Neoplasm Antigens (Tumor Antigens)

Proteins, glycoprotein, or lipoprotein moieties on surfaces of tumor cells that are usually identified by monoclonal antibodies. Many of these are of either embryonic or viral origin.
Also Known As:
Tumor Antigens; Antigens, Neoplasm; Antigens, Tumor
Networked: 2058 relevant articles (65 outcomes, 183 trials/studies)

Relationship Network

Bio-Agent Context: Research Results


1. Old, Lloyd J: 20 articles (10/2015 - 07/2002)
2. Kawakami, Yutaka: 12 articles (01/2014 - 06/2003)
3. Disis, Mary L: 11 articles (01/2015 - 08/2003)
4. Rosenberg, Steven A: 11 articles (02/2014 - 07/2002)
5. Ritter, Gerd: 9 articles (10/2015 - 07/2002)
6. Finn, Olivera J: 9 articles (08/2014 - 01/2004)
7. Chen, Yao-Tseng: 9 articles (05/2014 - 07/2002)
8. Gnjatic, Sacha: 9 articles (04/2014 - 07/2007)
9. Andersen, Mads Hald: 9 articles (01/2012 - 12/2003)
10. Schlom, Jeffrey: 9 articles (09/2011 - 01/2002)

Related Diseases

1. Neoplasms (Cancer)
03/01/2007 - "This is the first report to show that most established tumors were successfully eradicated by collaboration of potent antitumor immunity and anti-angiogenic effects by vaccination with tumor antigens and helper-activating analogs. "
06/28/2002 - "A paradox may emerge when vaccination is attempted in these two groups of subjects, with the second group being more prone to develop an effective immune response if the vaccine is potent enough to activate naive T cells, while the first has probably already eliminated most of the tumor antigens potentially recognizable by the host T cells owing to the previous selection made by the immune response developed early during tumor growth. "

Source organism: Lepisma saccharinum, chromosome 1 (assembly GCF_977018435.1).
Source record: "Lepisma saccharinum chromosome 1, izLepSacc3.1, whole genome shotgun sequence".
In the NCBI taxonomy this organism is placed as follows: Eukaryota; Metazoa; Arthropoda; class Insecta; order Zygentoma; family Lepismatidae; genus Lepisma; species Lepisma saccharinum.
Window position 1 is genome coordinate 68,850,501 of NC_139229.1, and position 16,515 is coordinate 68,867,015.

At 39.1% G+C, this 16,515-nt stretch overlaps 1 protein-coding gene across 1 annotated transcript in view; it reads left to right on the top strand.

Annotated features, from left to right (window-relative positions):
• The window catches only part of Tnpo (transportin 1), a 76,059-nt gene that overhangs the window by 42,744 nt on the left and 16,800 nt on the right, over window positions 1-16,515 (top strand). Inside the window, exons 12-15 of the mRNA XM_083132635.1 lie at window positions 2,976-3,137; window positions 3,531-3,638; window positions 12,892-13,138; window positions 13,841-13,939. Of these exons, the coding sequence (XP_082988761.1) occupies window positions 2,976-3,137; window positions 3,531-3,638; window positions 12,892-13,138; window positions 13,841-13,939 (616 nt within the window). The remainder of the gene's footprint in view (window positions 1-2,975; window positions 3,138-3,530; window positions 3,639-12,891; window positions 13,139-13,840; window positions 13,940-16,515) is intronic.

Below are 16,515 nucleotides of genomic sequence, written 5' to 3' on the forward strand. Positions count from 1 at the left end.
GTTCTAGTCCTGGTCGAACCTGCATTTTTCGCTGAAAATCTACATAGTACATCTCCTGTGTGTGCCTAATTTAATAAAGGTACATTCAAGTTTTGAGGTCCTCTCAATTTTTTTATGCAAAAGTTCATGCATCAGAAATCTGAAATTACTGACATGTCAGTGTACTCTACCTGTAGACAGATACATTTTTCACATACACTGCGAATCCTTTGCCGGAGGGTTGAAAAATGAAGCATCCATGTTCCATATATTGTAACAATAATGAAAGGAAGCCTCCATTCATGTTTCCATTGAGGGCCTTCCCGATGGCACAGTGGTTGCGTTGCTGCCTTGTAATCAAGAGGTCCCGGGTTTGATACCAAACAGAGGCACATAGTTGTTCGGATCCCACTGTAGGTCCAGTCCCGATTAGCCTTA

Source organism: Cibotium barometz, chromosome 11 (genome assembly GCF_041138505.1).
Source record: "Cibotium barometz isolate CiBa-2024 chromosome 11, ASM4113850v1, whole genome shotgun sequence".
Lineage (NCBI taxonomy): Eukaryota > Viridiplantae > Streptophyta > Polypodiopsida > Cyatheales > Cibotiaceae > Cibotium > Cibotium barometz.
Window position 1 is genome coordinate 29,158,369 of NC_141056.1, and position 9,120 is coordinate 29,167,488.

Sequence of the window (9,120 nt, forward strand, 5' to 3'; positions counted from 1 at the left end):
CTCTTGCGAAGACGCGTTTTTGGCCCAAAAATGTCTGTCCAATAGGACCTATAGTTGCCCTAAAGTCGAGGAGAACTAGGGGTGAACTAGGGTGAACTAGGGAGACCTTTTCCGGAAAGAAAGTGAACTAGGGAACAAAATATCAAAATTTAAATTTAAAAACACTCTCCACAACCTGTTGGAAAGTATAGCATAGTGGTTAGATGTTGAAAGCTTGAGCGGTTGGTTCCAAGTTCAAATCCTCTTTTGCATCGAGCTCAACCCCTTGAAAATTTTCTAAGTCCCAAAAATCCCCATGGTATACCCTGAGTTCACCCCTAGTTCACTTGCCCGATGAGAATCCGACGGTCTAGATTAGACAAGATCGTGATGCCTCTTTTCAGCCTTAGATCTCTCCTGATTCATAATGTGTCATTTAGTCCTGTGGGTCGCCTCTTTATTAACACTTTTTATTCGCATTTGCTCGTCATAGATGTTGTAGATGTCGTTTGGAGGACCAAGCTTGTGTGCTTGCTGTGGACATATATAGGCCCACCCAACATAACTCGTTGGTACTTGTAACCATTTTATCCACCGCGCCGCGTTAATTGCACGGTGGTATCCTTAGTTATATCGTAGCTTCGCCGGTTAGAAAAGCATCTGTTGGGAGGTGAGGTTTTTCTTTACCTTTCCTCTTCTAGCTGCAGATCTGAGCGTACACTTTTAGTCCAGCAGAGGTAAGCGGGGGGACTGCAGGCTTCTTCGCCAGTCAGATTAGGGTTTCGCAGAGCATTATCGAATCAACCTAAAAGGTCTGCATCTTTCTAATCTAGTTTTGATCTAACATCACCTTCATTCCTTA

01/01/2011 - "This immunization approach could be adapted to elicit potent immunity against multiple tumor antigens, resulting in a broader immune response that was more effective in targeting human tumor cells. "
01/01/2006 - "The work of my laboratory aims to provide evidence in animal models as well as in cancer patients that immune system can control cancer growth and that this important function can be improved through vaccination with well-defined tumor antigens."
01/01/1982 - "In contrast, when a sufficient amount of tumor antigens (higher dose of tumor cells injected and CY injection delayed) elicited an anti-YAS immune response that was not suppressed by early injection of CY (CY administered 5 days after the tumor) effective eradication of tumor cells and anti-YAS resistance in cured animals were observed."
2. Melanoma (Melanoma, Malignant)
3. Infection
4. Carcinoma (Carcinomatosis)
5. Breast Neoplasms (Breast Cancer)

Related Drugs and Biologics

1. Antigens
2. Monoclonal Antibodies
3. Antibodies
4. Vaccines
5. Peptides
6. Cancer Vaccines
7. Epitopes
8. DNA (Deoxyribonucleic Acid)
9. RNA (Ribonucleic Acid)
10. Ovalbumin

Related Therapies and Procedures

1. Immunotherapy
2. Transplants (Transplant)
3. Transplantation (Transplant Recipients)
4. Drug Therapy (Chemotherapy)
5. Radioimmunotherapy